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2002-08-03 kl. 15:48 #727reaperDeltagare
Attack of the munchies
Raiding the fridge in the middle of the night is an all too common side-effect of smoking cannabis. But you don’t have to smoke dope to get the munchies. Certain chemicals you’re born with can spark off an attack of hunger as well.
Even the most upright citizens have naturally occurring cannabis-like molecules circulating in their brains. Now scientists are suggesting that these molecules trigger intense hunger pangs and may even contribute to obesity.
Normally, mice that have been starved eat voraciously. But George Kunos and his colleagues at Virginia Commonwealth University in Richmond found that the absence of cannabis receptors makes the mice much less hungry.
Genetically modified mice lacking the receptors ate far less food than usual after being starved for 18 hours, as did unmodified mice that had been given drugs to block the receptors.
But you can have too much of a good thing. In a finding that could link cannabinoids to human obesity, Kunos and his team found high levels of cannabis-like substances in the brains of excessively fat mice. The mice were born with a genetic defect that prevented them from making leptin, a hormone that is known to have a key role in curbing appetite.
It was the discovery of leptin’s role that transformed obesity research in the 1990s. But how the hormone tones down hunger has never been quite clear. Now Kunos believes naturally occurring cannabinoids could be a vital piece of the puzzle.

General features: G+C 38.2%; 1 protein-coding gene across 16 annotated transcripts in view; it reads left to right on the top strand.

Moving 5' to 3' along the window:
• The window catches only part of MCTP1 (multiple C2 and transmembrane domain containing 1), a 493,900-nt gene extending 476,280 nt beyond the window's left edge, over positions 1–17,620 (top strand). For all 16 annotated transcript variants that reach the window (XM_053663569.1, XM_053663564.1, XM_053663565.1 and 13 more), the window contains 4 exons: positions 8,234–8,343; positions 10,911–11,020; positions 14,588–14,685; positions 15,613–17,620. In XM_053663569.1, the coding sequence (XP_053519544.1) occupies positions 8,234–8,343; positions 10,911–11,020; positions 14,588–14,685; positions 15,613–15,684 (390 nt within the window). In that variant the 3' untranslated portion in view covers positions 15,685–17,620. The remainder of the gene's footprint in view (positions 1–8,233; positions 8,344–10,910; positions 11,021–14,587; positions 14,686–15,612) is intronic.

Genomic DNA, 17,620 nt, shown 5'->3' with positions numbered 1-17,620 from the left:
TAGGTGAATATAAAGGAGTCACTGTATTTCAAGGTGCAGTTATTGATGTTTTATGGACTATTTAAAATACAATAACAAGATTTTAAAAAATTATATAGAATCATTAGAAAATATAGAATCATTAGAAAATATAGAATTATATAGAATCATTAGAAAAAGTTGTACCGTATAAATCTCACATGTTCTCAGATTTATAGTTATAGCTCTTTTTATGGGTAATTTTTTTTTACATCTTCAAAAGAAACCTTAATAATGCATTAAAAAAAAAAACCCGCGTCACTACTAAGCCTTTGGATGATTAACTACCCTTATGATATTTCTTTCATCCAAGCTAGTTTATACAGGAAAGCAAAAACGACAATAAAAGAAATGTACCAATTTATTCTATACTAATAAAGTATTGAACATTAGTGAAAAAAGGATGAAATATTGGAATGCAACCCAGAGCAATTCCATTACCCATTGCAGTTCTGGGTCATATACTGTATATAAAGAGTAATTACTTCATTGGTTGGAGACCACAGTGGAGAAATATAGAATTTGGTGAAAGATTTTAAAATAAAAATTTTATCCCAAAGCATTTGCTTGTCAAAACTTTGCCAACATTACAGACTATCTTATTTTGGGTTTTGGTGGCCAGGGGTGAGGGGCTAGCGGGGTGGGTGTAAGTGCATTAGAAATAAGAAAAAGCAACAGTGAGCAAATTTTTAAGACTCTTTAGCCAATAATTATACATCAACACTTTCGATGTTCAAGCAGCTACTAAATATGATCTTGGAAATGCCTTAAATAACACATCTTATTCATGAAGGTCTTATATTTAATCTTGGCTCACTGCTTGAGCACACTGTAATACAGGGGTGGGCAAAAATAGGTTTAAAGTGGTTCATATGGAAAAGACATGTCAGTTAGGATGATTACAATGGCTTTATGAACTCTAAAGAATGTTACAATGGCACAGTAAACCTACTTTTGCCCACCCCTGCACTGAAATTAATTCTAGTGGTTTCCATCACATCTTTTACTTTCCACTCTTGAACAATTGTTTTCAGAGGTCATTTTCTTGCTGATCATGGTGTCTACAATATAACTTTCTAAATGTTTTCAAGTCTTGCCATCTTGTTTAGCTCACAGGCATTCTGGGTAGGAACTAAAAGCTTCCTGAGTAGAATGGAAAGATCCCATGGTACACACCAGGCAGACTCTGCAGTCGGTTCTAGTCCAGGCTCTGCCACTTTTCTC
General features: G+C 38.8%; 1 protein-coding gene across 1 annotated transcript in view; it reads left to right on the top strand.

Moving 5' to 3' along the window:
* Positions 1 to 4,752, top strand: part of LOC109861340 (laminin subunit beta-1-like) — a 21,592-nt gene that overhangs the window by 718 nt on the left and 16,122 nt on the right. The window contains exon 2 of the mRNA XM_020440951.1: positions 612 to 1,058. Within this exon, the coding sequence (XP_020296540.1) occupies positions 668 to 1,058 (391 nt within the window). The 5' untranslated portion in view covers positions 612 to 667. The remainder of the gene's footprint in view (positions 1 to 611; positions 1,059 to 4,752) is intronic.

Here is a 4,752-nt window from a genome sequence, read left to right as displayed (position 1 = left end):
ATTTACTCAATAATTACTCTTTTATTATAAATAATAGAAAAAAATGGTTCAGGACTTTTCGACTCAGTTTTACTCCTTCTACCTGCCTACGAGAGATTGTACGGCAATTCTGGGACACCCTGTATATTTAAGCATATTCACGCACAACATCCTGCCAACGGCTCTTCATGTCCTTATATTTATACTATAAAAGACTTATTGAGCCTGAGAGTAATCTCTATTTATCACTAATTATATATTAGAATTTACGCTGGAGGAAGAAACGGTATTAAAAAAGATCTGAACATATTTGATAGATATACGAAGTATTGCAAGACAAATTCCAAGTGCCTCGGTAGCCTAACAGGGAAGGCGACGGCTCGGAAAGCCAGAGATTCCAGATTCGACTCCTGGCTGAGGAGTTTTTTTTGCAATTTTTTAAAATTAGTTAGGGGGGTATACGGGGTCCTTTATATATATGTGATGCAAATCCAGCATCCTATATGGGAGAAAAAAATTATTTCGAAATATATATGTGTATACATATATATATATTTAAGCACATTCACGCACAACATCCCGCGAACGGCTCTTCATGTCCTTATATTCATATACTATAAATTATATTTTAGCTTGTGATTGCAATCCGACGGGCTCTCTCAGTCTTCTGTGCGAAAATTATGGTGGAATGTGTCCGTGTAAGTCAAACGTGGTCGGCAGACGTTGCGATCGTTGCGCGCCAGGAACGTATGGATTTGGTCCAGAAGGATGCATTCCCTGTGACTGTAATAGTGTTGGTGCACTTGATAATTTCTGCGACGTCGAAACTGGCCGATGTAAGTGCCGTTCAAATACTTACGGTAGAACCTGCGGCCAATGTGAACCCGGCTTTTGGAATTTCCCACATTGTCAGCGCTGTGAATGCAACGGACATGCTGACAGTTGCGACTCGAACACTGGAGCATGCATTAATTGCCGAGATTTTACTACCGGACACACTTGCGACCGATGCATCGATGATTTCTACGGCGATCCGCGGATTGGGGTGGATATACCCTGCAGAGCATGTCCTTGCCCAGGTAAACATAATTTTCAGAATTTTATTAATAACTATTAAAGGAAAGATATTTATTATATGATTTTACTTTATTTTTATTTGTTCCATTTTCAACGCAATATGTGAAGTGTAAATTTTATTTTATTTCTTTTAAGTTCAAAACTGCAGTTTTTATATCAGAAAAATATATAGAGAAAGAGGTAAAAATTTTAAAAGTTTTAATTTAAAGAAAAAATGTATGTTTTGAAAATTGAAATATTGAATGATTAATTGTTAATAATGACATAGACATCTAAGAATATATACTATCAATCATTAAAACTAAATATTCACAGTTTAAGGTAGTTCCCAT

In its latest experiments, his team has found that injecting leptin into rats and mice automatically led to a sharp drop in cannabinoid levels.
The finding backs up earlier work by Raphael Mechoulam and his colleagues at the Hebrew University in Israel, who found that injecting newborn mice with drugs that neutralise the effect of cannabis dramatically depressed the mice’s appetite. The mice stopped suckling and died.
So could too much natural cannabinoid in the brain make people fat? ”It’s reasonable to speculate that it contributes to some forms of obesity,” says Kunos. ”But so far we have no direct evidence.”
In France, though, scientists are already giving obese people an experimental drug designed to block cannabinoid receptors. In a trial lasting 16 weeks, a compound codenamed SR141716 was given to the patients to see if it would help curb their hunger pangs.
The full results won’t be revealed until later this year, but Francis Barth of the Montpellier-based drugs company Sanofi-Synthelabo, which ran the study, says the patients lost more weight than a control group.
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